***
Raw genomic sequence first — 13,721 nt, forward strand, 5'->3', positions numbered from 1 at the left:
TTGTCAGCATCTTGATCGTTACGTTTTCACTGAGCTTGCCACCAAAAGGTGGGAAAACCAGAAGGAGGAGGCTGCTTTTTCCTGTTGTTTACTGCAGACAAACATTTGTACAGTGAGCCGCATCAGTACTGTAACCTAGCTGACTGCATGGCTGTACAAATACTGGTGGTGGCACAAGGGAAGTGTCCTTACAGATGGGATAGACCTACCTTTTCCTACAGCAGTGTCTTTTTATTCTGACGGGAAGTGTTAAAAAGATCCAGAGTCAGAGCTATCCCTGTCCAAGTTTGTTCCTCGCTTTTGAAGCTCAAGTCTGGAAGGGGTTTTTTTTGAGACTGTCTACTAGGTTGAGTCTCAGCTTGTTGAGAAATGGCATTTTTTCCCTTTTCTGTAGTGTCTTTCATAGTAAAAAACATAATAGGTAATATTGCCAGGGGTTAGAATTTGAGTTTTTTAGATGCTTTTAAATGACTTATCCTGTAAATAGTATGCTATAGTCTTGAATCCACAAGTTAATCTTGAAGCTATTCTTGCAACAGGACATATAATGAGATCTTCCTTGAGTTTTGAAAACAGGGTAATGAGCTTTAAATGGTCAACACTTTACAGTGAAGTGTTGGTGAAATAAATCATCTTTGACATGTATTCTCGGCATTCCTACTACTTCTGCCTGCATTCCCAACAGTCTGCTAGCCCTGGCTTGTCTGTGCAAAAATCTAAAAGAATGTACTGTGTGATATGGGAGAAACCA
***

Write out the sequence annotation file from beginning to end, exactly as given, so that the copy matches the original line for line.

Raw genomic sequence first — 13,721 nt, forward strand, 5'->3', positions numbered from 1 at the left:
TTGTCAGCATCTTGATCGTTACGTTTTCACTGAGCTTGCCACCAAAAGGTGGGAAAACCAGAAGGAGGAGGCTGCTTTTTCCTGTTGTTTACTGCAGACAAACATTTGTACAGTGAGCCGCATCAGTACTGTAACCTAGCTGACTGCATGGCTGTACAAATACTGGTGGTGGCACAAGGGAAGTGTCCTTACAGATGGGATAGACCTACCTTTTCCTACAGCAGTGTCTTTTTATTCTGACGGGAAGTGTTAAAAAGATCCAGAGTCAGAGCTATCCCTGTCCAAGTTTGTTCCTCGCTTTTGAAGCTCAAGTCTGGAAGGGGTTTTTTTTGAGACTGTCTACTAGGTTGAGTCTCAGCTTGTTGAGAAATGGCATTTTTTCCCTTTTCTGTAGTGTCTTTCATAGTAAAAAACATAATAGGTAATATTGCCAGGGGTTAGAATTTGAGTTTTTTAGATGCTTTTAAATGACTTATCCTGTAAATAGTATGCTATAGTCTTGAATCCACAAGTTAATCTTGAAGCTATTCTTGCAACAGGACATATAATGAGATCTTCCTTGAGTTTTGAAAACAGGGTAATGAGCTTTAAATGGTCAACACTTTACAGTGAAGTGTTGGTGAAATAAATCATCTTTGACATGTATTCTCGGCATTCCTACTACTTCTGCCTGCATTCCCAACAGTCTGCTAGCCCTGGCTTGTCTGTGCAAAAATCTAAAAGAATGTACTGTGTGATATGGGAGAAACCA